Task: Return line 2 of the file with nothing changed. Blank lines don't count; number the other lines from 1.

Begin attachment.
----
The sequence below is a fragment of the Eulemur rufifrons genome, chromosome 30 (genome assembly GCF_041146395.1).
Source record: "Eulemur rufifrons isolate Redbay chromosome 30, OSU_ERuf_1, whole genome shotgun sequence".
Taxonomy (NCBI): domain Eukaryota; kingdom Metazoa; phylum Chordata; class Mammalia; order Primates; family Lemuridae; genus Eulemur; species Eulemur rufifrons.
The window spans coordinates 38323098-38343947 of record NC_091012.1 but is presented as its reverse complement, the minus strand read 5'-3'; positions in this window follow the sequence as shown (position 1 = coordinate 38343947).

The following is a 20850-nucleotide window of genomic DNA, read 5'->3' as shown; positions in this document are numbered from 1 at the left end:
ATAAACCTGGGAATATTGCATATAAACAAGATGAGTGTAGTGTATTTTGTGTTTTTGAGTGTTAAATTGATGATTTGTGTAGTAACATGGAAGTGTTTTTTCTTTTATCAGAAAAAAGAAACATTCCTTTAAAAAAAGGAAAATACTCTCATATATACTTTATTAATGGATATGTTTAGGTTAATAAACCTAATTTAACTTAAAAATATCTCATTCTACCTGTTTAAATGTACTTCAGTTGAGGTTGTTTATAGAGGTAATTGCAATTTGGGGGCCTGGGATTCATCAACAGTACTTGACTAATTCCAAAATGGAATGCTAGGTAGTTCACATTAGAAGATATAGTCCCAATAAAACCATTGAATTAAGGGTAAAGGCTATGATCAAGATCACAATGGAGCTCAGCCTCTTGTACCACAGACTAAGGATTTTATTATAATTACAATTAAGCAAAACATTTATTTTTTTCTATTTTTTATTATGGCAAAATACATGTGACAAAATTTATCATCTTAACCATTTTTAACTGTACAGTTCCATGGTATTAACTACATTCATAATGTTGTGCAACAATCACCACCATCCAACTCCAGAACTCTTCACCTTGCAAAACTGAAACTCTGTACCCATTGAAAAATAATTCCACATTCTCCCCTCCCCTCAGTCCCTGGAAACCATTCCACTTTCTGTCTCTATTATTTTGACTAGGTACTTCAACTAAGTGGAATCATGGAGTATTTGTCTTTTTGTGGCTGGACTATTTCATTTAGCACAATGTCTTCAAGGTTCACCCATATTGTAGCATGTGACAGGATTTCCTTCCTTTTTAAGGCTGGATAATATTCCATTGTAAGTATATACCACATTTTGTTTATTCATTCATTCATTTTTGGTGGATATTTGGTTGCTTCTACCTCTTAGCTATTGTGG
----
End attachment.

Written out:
Source record: "Eulemur rufifrons isolate Redbay chromosome 30, OSU_ERuf_1, whole genome shotgun sequence".